“We’re all learning as we jump into a new arena,” he said about adding residential solar reviews to his department’s duties.
To refine it further, he and other staffers began brainstorming with five solar developers in early December as what he’s christened the Residential Solar Process Improvement Team.
“I figured we would show our level of commitment by rolling up our sleeves and getting to the heart of the issues,” he said about monthly meetings that will extend through August. “We’re willing to put the time in. It’s a way to educate the industry and open their eyes and our eyes.”
Hugh, a county employee for 27 years, noted that both SUN and CHESSA declined invitations to send representatives.
Sutch said the newest round of discussions sounded like a dead end after a series of virtual meetings and trainings that began in December 2020 bore so little fruit.
“It became apparent that was not only a waste of our time and taxpayer money, but also a disingenuous tactic to check a few boxes instead of a bona fide effort to fix a broken system,” he said.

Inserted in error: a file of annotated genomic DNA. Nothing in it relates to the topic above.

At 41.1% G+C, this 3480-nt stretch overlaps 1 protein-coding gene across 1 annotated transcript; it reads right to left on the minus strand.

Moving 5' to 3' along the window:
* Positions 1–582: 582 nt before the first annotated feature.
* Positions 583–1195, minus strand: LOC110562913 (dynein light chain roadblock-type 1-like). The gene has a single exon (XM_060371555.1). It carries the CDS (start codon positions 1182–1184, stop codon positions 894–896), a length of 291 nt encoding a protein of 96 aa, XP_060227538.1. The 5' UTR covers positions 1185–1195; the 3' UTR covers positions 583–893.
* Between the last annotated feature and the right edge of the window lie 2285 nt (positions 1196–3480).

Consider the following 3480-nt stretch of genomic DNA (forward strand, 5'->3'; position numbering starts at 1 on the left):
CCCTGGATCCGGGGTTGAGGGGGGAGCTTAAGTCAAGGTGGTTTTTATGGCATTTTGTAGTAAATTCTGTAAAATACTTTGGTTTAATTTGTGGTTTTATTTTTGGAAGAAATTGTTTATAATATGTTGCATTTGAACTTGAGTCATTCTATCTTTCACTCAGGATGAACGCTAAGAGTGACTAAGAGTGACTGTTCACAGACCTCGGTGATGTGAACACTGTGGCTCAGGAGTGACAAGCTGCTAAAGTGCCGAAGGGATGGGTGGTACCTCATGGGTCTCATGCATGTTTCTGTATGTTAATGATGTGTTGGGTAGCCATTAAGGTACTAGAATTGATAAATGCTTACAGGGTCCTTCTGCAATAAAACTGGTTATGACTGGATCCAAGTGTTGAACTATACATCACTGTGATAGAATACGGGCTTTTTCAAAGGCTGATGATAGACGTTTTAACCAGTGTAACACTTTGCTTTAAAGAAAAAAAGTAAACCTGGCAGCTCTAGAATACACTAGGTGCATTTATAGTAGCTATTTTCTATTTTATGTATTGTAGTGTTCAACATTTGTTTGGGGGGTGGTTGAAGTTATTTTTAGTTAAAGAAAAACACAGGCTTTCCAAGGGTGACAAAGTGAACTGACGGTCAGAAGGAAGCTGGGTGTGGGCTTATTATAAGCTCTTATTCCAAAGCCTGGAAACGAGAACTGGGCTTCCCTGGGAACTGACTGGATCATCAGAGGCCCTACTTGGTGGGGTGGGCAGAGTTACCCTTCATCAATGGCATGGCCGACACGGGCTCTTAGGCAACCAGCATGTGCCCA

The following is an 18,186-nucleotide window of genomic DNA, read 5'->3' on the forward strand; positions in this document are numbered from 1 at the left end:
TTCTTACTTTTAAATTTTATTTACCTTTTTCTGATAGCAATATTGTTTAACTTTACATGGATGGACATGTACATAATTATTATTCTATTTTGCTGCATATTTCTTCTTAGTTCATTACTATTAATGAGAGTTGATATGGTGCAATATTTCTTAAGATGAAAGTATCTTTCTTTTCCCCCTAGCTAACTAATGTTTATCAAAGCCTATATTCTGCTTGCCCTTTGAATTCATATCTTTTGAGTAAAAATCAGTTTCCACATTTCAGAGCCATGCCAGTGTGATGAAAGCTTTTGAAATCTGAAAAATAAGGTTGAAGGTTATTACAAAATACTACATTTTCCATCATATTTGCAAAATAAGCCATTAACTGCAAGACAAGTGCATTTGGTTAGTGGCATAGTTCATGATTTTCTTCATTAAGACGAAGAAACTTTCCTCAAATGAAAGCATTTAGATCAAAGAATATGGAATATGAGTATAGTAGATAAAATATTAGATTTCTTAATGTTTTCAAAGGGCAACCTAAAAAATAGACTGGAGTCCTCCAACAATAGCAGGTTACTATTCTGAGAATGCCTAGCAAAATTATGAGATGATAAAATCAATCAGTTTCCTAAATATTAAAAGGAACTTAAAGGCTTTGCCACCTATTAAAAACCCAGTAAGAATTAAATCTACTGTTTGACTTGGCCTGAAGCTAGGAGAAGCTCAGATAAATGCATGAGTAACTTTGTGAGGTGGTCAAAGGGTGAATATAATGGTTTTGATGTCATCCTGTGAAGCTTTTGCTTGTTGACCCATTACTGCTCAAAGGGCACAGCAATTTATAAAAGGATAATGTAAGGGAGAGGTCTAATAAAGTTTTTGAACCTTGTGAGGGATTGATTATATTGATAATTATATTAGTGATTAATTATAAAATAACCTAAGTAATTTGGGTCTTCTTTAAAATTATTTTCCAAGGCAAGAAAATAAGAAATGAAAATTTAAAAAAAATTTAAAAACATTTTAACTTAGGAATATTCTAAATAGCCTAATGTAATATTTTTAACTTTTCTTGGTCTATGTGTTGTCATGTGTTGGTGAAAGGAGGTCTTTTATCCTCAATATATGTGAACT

Last December, that mounting frustration prompted SUN to invite frazzled homeowners to participate in an Action Alert. It encouraged citizens to send letters to both their local county board supervisors and to the editors of local newspapers.
Ohnstad and several dozen others have followed through by voicing complaints.
“We no longer have time for a conversation,” Sutch said about the ongoing campaign. “It’s time for serious action. We’re not going to hold back.”
A numbers game?
Hugh stands by the rooftop solar data he has compiled, although advocates question the validity of his records.
Installations, which stood at just 14 in 2016 and 19 in 2017, leapt to triple digits, 149, by 2018. Except for a 2020 setback caused by the pandemic, they have ramped up at a steady clip.
Through the end of November, county reviewers had approved 842 solar plans submitted by developers last year.
“I’m not sure how many have been installed,” Hugh said, adding that permits to build a system had been issued for just over half — or 442 — of those applications within 19 days of being submitted.
Another 254 projects were greenlighted within two months — on a developer’s second try. Each repeat submission adds roughly $100 to the permit cost.
Ideally, developers desire permits within a month for the sake of efficiency and to keep installation costs close to the estimate provided to homeowners. They usually walk away when the wait extends to five months.